Don't Believe This Myth About Luxardo Cherries

First off, let's set the record straight: Luxardo cherries and your typical American maraschino cherries are not the same thing. While they may have both grace the top of your cocktail glass at some point in time, Luxardo cherries are a century-old Italian tradition of preserved, dark mascara variety cherries in a mascara cherry syrup (via Luxardo). Meanwhile, the neon-hued sundae-topping variety has evolved to be brined and bleached, then dyed bright red and repacked in sugar syrup (via Wine Enthusiast).

The two have a fascinating and intertwined history. They also include — and leave out — ingredients that may surprise you. Luxardo brand cherries are the OG cocktail cherry, originating in what was once Croatia in 1905 (via Food & Wine). After Luxardo Maraschino Liqueur established a successful following, the company decided to sell the liqueur's signature cherries preserved in cherry syrup as cocktail culture took off in America (via Food & Wine).

Italy's troubled past and today's ingredients

World War II destroyed the original Luxardo distillery, and knockoff preserved cherries emerged in the U.S. in what started as an effort to help farmers in Oregon preserve their crop (via Food & Wine). Eventually, their efforts culminated in a process that added calcium salts to cherries, and the bleaching of yellow cherries, so manufacturers could dye them red again (via Food & Wine). American Maraschino cherries were there to stay. According to Wine Enthusiast, Prohibition in America also hastened the popularity of an alcohol-free cocktail cherry, although there are varying accounts as to whether or not the original Luxardo's contained alcohol.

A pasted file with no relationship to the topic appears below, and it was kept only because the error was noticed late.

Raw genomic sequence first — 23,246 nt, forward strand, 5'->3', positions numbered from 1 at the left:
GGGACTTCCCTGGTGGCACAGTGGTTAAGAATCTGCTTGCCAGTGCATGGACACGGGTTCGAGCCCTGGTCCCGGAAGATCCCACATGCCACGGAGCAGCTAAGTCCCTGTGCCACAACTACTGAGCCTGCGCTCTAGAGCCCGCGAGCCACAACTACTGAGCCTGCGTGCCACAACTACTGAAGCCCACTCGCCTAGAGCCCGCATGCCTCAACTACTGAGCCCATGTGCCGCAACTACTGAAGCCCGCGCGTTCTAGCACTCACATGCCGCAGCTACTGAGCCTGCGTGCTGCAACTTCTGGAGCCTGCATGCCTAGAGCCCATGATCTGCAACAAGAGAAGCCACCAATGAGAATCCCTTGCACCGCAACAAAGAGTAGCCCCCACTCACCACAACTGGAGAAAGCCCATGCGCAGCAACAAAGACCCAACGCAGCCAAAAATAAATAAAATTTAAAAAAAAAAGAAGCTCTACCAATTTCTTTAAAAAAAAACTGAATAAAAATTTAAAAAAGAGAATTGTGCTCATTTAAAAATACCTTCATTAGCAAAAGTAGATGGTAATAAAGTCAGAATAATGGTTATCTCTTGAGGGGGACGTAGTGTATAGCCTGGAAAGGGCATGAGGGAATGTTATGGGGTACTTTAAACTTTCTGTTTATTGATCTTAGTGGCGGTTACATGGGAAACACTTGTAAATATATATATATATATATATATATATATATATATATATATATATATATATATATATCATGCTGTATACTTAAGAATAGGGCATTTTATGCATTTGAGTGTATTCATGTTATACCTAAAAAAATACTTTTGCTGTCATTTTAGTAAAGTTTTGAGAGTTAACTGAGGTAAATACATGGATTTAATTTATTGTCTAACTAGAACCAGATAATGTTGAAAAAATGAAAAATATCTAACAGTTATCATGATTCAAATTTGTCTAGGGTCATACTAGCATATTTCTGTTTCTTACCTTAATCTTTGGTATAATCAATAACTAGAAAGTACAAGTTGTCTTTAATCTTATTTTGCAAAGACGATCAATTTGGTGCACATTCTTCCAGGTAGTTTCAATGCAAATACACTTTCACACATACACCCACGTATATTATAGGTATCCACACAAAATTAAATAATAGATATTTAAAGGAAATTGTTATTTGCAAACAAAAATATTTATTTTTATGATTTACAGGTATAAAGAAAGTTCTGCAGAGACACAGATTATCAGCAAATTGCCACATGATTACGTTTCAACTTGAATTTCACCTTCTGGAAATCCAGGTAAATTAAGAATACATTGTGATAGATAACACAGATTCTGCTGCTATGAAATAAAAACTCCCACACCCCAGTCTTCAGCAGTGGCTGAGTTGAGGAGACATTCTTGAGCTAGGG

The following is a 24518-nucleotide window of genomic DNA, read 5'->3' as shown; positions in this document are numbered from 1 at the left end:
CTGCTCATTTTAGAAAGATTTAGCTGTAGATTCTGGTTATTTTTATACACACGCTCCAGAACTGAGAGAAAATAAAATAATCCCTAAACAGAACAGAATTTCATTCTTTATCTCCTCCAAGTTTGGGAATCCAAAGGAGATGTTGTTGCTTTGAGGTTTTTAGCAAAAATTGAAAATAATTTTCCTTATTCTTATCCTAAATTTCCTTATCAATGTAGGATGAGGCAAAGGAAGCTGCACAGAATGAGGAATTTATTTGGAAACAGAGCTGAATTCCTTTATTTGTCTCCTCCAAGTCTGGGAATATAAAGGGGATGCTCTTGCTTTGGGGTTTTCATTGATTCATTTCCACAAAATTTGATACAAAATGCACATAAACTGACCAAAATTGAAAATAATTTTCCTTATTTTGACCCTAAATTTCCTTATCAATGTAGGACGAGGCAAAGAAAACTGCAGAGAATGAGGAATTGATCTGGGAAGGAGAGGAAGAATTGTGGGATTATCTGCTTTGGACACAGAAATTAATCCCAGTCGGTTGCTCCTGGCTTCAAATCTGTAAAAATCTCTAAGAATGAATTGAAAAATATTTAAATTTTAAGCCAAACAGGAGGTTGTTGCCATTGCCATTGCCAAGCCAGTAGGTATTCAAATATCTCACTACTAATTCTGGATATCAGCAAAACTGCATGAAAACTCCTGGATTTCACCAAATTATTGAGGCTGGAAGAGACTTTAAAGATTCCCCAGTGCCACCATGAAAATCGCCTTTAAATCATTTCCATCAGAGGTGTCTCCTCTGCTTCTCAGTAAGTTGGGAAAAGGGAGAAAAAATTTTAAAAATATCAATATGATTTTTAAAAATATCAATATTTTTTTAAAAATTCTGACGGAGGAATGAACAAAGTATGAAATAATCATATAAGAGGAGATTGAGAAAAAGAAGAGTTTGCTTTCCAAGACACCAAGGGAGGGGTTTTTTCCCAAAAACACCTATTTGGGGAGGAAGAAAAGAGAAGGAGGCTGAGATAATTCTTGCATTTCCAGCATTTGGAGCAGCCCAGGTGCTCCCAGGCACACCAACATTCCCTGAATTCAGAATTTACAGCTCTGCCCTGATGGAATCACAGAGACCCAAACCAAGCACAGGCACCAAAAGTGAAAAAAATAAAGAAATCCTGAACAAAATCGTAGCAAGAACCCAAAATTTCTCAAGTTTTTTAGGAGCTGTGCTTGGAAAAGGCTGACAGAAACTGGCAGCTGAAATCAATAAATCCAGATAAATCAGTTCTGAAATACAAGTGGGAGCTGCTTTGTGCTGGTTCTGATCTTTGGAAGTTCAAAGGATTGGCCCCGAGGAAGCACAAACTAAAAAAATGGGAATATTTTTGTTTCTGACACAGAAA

Years later in 1997, Luxardo rebuilt the business, and their cherries are enjoying a renaissance with the craft cocktail movement (via Food & Wine). Luxardo cherries sold today are dark, sour and — contrary popular belief — contain no alcohol (via New York Times and Mariano's). The cherries, along with their syrup, can be found in everything from a sour cherry gin fizz to a Manhattan (via Luxardo), but you're safe to enjoy Luxardos in alcohol-free mixed drinks or even on their own. American Marachino cherries, on the other hand, enjoy a place of nostalgic comfort on Shirley Temples, ice cream sundaes, and yes, also in cocktails (via New York Times).